The Mafate has always been a highly cushioned, rugged trail offering from Hoka, and while the shoe has been given a complete overhaul from top to bottom, its DNA is still very much the same. Hoka has finally looked to the future, parting ways from EVA for this update, and is now using ProFly construction in its midsole. This fancy schmancy midsole paired with new upper and Vibram Megagrip Litebase has all the makings of a shoe-of-the-year contender.
Now, I'm relatively new to the trail running scene; actually, my longest trail run to date was about 13 miles. BUT when I was told I would be getting to try out the Mafate, I just knew I had to put these bad boys through the ultimate test to see if these shoes live up to the hype. So, with very little preparation and the mindset of "it can't possibly be that hard," I took it point-to-point on the 31-mile Art Loeb Trail here in the Pisgah National Forest for my first ever 50K.
Now, while my body was in shambles, my spirit broken, and my pain threshold completely surpassed by the end, the shoes themselves held up quite nicely, and dare I say… I might be in love. The Mafate is my first Hoka trail shoe, and I have to say, it sets the bar incredibly high for the brand. However, I have some gripes with the relatively hefty price tag; so now the question is, is the shoe the price? Let's dig in.
- Price- $185
- Weight- 10.40 oz men's size 9 | 8.5 oz women's size 7
- Drop- 4mm
- Midsole- Dual-density, with super critical ProFly+ top and ProFly base
- Outsole- 5mm trail lugs, Vibram Megagrip Litebase
- Upper- Jacquard mesh and fully gusseted tongue
- Cushion: Hoka is finally starting to move away from their traditional EVA foams, opting to use their all-new ProFly+ (same as what is found in the Mach 5 from their road lineup), which is lighter, softer, and tons more responsive than their traditional EVA, and boy does it make a difference. On top of that, it uses a dual-density midsole design to offer some structure to the incredibly soft top layer. Am I still going to complain that there should be a Hoka shoe with a giant slab of ProFly+? Yes. Is this still one of Hoka's best trail shoes to date, regardless of my not getting my way? Also yes. The shoe is bouncy and responsive while not feeling too firm for its own good. I was on my feet for nearly 10 hours of struggling bussing through a 50K, and despite all of that, I felt completely fine two days later. It has the cushion to go the distance and the bounce to push the pace.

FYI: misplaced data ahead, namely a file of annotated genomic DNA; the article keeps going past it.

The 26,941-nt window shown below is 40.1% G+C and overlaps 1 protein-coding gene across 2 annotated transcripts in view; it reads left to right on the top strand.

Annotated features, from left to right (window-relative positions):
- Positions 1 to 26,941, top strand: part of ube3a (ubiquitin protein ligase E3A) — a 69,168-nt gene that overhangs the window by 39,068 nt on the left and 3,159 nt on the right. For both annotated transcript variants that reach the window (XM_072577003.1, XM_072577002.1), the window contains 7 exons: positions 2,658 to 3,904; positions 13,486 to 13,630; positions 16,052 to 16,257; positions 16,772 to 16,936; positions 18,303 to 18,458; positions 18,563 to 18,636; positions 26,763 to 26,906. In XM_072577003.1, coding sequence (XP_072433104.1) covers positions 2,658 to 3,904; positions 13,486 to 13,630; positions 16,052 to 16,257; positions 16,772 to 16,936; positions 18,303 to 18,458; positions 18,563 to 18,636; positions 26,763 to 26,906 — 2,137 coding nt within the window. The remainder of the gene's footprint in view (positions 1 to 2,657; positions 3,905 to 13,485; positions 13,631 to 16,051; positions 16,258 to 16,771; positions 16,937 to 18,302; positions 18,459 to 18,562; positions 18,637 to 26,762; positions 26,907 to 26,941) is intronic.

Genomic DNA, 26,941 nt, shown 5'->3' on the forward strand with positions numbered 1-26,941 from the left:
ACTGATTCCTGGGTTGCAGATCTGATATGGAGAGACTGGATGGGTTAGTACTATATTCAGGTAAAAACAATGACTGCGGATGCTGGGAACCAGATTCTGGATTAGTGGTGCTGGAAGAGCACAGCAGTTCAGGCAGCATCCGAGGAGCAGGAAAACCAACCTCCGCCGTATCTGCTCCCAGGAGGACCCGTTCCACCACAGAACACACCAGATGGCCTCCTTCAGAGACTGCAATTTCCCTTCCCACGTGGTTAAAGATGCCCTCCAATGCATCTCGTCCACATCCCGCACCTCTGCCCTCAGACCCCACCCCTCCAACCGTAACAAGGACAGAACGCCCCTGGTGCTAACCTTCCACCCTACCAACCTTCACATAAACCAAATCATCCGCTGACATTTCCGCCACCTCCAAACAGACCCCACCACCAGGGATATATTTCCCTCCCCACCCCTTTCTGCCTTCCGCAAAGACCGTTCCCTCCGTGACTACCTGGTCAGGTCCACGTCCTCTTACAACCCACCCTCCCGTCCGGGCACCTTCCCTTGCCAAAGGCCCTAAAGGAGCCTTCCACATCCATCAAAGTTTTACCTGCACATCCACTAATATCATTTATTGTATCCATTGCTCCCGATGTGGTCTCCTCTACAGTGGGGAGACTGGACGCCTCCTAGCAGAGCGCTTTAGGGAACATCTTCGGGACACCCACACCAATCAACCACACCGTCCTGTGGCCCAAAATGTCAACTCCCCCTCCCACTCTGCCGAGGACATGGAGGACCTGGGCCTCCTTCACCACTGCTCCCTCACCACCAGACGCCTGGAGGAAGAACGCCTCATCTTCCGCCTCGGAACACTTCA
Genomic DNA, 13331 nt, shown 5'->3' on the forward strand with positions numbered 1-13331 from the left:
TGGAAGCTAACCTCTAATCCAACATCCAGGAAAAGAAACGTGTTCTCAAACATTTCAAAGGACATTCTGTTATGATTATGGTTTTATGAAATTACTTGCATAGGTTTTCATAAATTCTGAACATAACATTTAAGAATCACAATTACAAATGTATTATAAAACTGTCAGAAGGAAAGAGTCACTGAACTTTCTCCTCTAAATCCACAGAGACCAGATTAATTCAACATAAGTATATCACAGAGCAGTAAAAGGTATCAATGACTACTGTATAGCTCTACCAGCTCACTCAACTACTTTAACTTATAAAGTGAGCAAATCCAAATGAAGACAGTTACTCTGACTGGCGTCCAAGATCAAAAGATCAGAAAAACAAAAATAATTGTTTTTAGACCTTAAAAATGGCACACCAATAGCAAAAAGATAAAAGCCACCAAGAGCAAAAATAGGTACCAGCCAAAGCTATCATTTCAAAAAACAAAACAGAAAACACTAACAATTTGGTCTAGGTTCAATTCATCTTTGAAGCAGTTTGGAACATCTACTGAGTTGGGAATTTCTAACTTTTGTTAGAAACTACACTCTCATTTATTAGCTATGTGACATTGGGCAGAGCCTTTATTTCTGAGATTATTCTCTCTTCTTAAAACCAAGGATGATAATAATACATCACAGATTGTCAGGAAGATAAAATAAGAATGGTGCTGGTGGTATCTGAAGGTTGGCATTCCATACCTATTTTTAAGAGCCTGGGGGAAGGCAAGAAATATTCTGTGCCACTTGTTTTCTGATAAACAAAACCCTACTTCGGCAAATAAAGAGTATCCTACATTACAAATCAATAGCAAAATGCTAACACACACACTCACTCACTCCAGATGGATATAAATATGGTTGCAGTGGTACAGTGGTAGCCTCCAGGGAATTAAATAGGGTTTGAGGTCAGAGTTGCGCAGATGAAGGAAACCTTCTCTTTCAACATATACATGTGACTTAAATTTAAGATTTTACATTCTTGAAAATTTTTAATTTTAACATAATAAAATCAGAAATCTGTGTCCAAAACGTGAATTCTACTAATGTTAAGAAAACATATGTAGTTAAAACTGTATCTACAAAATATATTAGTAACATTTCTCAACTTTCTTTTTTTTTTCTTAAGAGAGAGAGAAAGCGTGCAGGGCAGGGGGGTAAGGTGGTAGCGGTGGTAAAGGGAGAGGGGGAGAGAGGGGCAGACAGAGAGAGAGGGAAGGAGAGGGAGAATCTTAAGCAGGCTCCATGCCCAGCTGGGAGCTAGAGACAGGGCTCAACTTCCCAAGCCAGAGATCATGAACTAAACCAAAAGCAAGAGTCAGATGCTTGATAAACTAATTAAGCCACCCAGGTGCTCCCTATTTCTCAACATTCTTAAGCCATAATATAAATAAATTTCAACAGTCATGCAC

- Grip: The real winner in this shoe is the grip. The Mafate uses Vibram's Megagrip Litebase, which provides the same fantastic grip for only a fraction of the weight. Now, I am not the most sure-footed trail runner in the world. I'm tall, lanky, and could slip on a strip of Velcro if not careful. And despite all that, I didn't slip or fall the entire time after putting this shoe through mud, slick rocks, and so…many… roots. I felt confident bombing the downhills and trusted the shoe to grip when needed. Now, the shoe does use a 5mm lug base, so as far as multifunctionality goes, while it still feels pretty decent on the roads (for a short amount of time), it's probably best to keep this bad boy on the trails for the majority of runs.
- Fit: This is going to be more subjective, but the shoe fits great! It reminds me a lot of the Mach 4 (which is still in my top 5 shoes of all time). The upper hugs your foot close without choking it, and after a few miles, the material seems to open up a little as your foot swells. It also has a fully gusseted tongue (which is now a must in all my shoes). I did need to lock down the shoe about halfway through the run, but after that, I had no more issues. The length is spot on - I am usually 11.5, and that size fits me perfectly, which again is very Mach 4-esque (I’ll never stop praising that shoe). As of now it’s still pretty new, so only time will tell if the upper starts to stretch and feel less secure, but with about 40 miles put on it, I have no complaints.
- Stability: While this isn't exactly what I meant when I wished for more stability in my life, it's not a bad starting point. With its wide base, insane grip, and dual-density construction, I never felt like I was in danger of rolling an ankle. This, considering the stack height, is VERY surprising. I mean, 33mm of stack is no joke.
- Price: The shoe is $185, which isn't TERRIBLE, but it's still a significant investment. And with the Speedgoat being $30 cheaper, it will make you think for a second before you buy. After putting it to the test, do I think it's worth the money? YES. But, do I also believe this shoe would sell out immediately if it were $15 cheaper? Absolutely.
- Weight: I know I'm probably being nit-picky here (I'm not sorry), but the shoe could be lighter. Hoka uses its lighter, bouncier ProFly+ foam and a Vibram Megagrip Litebase outsole, giving the shoe all the tools to be a lightweight racer for ultra-distance; however, it gains all that weight back with its new upper - an incredibly padded tongue and thick jacquard mesh. I’m not saying it's terrible - the shoe still runs faster than its weight - but Hoka, if you are marketing it as a trail racer, I am sure you could have used a more racer-ready upper. I guess they had to give it some weakness. Honestly, a Speedgoat upper on that midsole would demolish. Hoka, have your people call my people . . . let's make this happen.
In conclusion, this shoe has to be one of the best shoes - road or trail - that I have tried in a while. It's fun, secure, and in all honesty, it's good-looking. It's a great all-rounder and could be good for anything you do on the trails. While the price is a bit steep, I think it's a worthy investment, especially if long trail miles are up your alley.